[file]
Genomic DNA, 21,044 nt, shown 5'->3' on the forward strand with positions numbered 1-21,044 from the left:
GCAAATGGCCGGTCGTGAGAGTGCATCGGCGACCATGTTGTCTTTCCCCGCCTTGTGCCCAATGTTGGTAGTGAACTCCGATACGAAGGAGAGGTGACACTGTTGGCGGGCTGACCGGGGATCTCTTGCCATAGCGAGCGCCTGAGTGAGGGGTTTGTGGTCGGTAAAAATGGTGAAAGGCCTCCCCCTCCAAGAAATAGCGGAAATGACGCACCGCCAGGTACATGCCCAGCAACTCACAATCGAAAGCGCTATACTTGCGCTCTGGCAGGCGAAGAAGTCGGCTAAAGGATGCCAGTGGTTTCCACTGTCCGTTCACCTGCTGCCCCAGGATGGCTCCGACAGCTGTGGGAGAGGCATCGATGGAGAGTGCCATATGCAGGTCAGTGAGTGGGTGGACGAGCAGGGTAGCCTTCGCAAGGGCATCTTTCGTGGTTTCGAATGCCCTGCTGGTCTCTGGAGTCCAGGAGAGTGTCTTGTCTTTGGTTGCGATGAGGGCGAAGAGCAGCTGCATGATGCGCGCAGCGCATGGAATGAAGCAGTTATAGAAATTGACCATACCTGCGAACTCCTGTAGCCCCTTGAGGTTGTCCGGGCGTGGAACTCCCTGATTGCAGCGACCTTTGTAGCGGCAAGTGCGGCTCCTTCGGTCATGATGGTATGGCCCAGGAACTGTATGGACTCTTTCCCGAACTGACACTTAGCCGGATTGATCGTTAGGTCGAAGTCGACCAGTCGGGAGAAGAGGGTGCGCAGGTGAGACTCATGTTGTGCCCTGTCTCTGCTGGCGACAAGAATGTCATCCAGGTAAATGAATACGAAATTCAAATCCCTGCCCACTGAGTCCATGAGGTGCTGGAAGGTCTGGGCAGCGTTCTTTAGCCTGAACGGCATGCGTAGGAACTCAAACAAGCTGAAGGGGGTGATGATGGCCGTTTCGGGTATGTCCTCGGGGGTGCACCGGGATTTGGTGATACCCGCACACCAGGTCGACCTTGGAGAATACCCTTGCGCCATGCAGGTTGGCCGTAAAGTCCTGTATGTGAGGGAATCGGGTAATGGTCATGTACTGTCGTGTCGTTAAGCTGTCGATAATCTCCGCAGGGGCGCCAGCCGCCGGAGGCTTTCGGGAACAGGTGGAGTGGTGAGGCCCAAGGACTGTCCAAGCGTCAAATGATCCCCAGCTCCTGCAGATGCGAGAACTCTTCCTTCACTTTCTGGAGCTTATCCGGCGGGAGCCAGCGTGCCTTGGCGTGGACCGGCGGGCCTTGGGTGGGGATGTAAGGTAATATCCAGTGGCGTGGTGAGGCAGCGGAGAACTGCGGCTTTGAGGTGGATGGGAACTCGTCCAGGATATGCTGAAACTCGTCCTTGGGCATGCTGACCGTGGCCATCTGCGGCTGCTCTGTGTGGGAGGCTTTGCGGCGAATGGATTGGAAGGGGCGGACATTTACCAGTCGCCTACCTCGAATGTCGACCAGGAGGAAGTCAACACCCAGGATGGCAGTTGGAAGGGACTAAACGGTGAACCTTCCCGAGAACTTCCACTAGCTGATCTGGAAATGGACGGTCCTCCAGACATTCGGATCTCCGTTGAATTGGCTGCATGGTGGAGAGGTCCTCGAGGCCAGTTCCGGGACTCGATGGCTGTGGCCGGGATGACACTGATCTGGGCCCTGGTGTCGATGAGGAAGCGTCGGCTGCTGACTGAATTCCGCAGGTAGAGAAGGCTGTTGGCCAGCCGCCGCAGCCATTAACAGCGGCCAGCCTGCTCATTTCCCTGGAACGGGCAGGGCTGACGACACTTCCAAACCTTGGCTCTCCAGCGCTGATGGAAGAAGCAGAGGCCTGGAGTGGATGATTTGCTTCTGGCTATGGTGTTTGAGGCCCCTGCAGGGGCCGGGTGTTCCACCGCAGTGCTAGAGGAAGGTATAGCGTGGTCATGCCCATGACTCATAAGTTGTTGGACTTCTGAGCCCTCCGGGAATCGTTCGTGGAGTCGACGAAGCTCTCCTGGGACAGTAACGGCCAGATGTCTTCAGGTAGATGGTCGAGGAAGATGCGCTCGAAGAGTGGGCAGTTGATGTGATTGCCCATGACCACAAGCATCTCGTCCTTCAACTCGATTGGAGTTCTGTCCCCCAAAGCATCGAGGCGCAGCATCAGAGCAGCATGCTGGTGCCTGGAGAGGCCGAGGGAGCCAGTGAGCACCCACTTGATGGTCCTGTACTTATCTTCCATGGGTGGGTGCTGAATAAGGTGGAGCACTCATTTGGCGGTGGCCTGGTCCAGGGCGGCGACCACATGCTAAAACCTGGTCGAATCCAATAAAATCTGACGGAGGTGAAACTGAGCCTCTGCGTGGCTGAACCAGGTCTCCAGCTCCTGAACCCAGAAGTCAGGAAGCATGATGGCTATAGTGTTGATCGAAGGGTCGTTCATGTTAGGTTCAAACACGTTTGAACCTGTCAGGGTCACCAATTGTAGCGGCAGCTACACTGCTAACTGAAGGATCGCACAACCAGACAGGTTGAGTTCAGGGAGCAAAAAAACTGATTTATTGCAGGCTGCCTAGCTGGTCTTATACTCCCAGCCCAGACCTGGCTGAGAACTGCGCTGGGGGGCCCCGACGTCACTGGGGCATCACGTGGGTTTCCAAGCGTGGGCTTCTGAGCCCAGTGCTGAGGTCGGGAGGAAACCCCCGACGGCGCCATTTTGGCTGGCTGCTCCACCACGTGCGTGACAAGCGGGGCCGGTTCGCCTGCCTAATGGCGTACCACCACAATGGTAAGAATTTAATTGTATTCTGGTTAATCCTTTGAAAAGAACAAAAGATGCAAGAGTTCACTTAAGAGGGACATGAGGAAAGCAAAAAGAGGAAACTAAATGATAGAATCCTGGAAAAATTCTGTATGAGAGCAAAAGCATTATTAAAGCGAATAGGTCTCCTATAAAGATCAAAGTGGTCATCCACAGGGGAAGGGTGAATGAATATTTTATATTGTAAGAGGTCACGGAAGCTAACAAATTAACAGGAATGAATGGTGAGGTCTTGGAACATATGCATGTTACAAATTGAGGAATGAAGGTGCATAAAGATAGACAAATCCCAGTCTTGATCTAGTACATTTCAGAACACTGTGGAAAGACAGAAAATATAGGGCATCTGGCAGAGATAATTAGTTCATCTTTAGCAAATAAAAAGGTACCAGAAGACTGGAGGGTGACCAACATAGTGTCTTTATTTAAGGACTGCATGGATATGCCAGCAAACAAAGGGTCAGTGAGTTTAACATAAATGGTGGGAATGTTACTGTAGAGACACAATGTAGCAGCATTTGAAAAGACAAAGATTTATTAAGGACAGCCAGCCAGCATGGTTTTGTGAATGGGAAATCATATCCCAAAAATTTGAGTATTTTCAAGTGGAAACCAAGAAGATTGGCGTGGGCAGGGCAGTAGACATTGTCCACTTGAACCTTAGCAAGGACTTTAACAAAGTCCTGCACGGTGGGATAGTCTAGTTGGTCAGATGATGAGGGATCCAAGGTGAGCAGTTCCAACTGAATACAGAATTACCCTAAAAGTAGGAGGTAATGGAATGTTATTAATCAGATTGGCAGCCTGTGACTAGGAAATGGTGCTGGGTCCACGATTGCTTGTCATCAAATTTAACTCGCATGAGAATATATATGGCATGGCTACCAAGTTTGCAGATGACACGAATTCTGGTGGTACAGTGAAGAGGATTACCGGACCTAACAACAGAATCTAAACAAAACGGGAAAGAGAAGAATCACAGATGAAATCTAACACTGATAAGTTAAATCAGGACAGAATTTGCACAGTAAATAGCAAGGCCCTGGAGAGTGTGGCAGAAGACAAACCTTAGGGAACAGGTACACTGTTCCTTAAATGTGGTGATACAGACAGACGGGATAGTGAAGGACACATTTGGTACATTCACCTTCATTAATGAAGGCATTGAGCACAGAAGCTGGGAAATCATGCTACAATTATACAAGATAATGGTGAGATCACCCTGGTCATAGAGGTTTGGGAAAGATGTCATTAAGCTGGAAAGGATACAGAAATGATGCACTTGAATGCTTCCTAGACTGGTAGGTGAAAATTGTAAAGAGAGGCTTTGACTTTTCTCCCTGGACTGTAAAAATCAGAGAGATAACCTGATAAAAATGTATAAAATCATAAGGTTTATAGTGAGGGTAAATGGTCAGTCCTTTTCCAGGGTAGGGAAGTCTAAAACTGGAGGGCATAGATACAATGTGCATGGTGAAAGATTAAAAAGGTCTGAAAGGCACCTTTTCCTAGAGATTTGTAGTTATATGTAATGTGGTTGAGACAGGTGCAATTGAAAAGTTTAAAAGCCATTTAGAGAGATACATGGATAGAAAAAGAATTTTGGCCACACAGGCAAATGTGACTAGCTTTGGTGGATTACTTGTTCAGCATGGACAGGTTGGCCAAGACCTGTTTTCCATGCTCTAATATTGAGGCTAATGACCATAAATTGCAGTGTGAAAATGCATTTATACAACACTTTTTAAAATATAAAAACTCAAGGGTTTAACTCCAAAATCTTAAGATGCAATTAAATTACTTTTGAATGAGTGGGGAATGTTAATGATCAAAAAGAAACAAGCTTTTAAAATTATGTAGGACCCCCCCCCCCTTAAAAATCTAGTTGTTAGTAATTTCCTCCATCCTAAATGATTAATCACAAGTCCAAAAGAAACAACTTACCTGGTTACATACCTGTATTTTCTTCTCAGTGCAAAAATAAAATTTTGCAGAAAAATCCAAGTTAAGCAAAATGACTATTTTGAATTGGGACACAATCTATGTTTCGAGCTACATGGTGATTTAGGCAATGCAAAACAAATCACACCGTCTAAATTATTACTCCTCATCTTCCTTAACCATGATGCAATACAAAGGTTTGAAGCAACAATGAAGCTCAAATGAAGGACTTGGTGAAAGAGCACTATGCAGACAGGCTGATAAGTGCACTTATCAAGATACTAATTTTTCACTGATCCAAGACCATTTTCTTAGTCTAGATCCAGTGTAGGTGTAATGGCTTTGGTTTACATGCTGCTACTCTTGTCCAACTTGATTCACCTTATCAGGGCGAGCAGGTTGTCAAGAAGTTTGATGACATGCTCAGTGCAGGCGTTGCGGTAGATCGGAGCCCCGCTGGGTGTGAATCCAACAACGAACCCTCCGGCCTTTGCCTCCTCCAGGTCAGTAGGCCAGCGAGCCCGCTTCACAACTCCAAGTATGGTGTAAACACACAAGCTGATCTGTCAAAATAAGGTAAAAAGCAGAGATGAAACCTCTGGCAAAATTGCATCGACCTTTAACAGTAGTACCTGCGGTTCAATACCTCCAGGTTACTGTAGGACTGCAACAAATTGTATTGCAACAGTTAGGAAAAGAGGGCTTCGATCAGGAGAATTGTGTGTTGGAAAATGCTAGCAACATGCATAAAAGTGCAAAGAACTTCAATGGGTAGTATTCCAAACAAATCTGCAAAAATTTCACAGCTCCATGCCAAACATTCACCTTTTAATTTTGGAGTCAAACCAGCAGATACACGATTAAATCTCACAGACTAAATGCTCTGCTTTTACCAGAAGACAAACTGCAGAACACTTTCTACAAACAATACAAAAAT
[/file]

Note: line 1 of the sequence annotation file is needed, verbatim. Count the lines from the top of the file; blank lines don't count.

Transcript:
Genomic DNA, 21,044 nt, shown 5'->3' on the forward strand with positions numbered 1-21,044 from the left: